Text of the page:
The Internet Has Questions For Luxury Brands With Histories of Racism Who Shared Black Lives Matter Posts

Black Lives Matter to you guys, since when?

Fashion brands such as Burberry, Celine, and Gucci have posted messages pledging solidarity with the Black Lives Matter movement after several luxury stores suffered looting in recent days in Atlanta, New York City and Los Angeles. 

Gucci reposted a poem by writer Cleo Wade on Instagram about how to end racism and bigotry, while Prada uploaded a statement claiming to be outraged and saddened by the injustices facing the black community.

By voicing solidarity with the Black community, many people feel that brands are trying to gain credibility and are attempting to avoid the risk of appearing crass following the death of George Floyd in Minneapolis. Several of them are still trying to live down racial controversies they sparked in the past.

Last year, Gucci apologized for a sweater resembling blackface images, and in 2018, Prada removed figurines from window displays after they were called out for a resemblance to racist caricatures.

Celebrity Fashion Stylist, Jason Bolden, whose clients are Serena Williams, Lupita Nyong'o, Taraji P. Henson, and Ava Duvernay questioned luxury brand, Celine and their BLM post because they have a history of not lending to him.  

Burberry apologized for a noose-like hoodie sweatshirt, and Tommy Hilfiger made comments over a decade ago claiming to not make his clothing for Black people. 

Although Barney’s is now closed, they have had several lawsuits for racial discrimination and online retailer, Moda Operandi barely has Black models on their site and former employees have accused the company of micro-aggressions. 

Luxury brands have been guilty of both overt and covert racism for years, and we’ve always been very forgiving. This time around, consumers seem to be fed up. It’s not okay to love Black culture when it is convenient.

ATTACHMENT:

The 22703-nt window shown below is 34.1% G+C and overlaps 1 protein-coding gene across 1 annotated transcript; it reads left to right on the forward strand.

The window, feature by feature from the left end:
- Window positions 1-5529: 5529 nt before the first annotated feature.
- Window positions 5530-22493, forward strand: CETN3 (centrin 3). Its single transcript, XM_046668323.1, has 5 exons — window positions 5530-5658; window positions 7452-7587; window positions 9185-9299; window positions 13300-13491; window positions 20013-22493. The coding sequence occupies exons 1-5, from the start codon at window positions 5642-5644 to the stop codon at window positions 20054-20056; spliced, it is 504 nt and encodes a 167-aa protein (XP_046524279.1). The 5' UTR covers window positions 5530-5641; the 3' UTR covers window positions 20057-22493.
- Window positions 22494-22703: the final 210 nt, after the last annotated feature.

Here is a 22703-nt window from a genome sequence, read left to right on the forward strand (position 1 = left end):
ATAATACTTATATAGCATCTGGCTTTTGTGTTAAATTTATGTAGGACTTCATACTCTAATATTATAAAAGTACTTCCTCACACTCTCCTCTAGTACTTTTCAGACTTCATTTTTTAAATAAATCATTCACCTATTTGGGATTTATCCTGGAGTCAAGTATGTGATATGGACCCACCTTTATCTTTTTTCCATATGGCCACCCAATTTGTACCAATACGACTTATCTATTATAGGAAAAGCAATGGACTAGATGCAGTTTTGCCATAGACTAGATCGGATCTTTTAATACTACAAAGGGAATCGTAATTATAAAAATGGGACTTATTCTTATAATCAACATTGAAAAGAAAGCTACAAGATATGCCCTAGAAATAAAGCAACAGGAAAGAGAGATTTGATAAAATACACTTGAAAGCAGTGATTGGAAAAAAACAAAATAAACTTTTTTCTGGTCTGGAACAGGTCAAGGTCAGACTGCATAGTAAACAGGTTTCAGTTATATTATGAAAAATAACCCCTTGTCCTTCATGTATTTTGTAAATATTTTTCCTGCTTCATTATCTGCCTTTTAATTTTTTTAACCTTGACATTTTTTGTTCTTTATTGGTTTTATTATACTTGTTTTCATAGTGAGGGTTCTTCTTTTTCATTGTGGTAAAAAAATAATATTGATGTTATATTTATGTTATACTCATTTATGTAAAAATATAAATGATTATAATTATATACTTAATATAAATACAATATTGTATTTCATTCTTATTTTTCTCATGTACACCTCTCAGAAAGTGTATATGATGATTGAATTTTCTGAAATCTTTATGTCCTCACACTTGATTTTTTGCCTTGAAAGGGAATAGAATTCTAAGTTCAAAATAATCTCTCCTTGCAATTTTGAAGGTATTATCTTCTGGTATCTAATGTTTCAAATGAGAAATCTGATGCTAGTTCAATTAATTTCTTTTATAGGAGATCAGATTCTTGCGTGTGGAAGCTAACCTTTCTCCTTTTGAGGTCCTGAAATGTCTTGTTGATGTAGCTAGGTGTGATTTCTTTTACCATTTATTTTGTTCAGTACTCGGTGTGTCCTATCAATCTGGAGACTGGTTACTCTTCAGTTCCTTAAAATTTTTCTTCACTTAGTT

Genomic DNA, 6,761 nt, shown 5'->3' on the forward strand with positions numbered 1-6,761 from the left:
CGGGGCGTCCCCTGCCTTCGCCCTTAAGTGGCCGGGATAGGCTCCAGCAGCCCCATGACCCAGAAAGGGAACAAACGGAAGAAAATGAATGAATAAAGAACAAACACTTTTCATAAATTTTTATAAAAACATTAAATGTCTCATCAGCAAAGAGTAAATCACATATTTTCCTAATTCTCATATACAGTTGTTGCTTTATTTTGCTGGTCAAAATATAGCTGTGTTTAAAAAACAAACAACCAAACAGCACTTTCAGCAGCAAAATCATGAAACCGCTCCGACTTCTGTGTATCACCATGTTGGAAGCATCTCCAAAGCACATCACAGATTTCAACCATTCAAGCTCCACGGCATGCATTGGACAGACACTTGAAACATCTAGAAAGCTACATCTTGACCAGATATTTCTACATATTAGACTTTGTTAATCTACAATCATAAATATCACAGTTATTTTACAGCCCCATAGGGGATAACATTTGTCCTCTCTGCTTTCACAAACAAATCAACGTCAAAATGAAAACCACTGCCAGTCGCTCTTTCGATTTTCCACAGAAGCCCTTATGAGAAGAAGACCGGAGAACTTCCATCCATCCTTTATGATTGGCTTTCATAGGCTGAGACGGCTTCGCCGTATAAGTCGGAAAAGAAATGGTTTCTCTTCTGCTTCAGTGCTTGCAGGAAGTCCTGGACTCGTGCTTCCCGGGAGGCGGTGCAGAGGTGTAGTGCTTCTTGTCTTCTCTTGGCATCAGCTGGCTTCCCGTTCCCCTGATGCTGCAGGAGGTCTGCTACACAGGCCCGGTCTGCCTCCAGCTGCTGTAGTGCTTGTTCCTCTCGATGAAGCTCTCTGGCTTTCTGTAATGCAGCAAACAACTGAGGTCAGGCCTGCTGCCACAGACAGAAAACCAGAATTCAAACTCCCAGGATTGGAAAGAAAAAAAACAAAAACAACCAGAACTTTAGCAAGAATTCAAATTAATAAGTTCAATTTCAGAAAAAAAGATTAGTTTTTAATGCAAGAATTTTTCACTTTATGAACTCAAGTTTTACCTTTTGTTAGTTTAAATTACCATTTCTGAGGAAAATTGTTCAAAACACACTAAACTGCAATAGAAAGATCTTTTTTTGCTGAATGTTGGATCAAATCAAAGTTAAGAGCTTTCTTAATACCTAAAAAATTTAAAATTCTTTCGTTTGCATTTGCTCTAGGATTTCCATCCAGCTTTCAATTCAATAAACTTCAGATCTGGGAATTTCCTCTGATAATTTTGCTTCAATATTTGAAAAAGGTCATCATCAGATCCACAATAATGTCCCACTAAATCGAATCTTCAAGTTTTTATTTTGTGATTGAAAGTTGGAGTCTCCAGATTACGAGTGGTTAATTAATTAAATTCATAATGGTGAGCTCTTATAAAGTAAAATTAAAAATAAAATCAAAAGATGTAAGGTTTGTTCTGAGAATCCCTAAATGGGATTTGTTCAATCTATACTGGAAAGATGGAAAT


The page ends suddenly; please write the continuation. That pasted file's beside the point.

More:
Nielsen reports that African Americans spend $1.2 trillion annually, so it’s time for brands to respect our lives the way they respect our dollar. 

See 9 luxury brands who have been called out for hypocrisy in supporting the #BlackLivesMatter movement. 

  1. Chanel

  2. Gucci

    Gucci has a complicated history with the Black community, stemming from them all but trying to destroy Dapper Dan's business only to hire him two decades later. Most recently they came under fire for releasing a sweater that had suspiciously Blackface elements and stealing designs from Black designers. 

  3. Prada

    Prada has a similar history and they recently had to apologize after releasing a collection of monkey key chains. 

  4. Dior

    Dior's most recent fragrance campaign came under fire for racist undertones but a Black Hollywood stylist also gave an account of an incident that she had with a brand. The stylist requests to remain anonymous says, "they compromised our creative relationship by not following through on requests and instead loaning looks that were promised to me to white actors instead." 

  5. Celine

    Celine's branding is notoriously extremely thin and extremely white. A quick scroll of their social media will reveal exactly their opinion on Black lives. 

  6. Barney's

    Before going bankrupt, Barney's had to pay out a settlement in a racial discrimination case of $525k to two plantiffs. 

  7. Moda Operandi

    A former employee of the company released this thread on Moda Operandi, citing several micro aggressions she suffered there. 

  8. burberry

    Burberry issued an apology after releasing a sweater featuring a noose motif. 

  9. Tommy Hilfiger

    In 1996, Tommy Hilfiger famously made comments against the Black community and has since clarified what he meant, but the hurt in the community lingers. 

Latest News

Subscribe for BET Updates

Provide your email address to receive our newsletter.

By clicking subscribe, I agree to receive newsletters, marketing communications, updates, special offers (including partner offers), and other information from BET and the Paramount family of companies. For more information about our data practices, consult our Privacy Policy.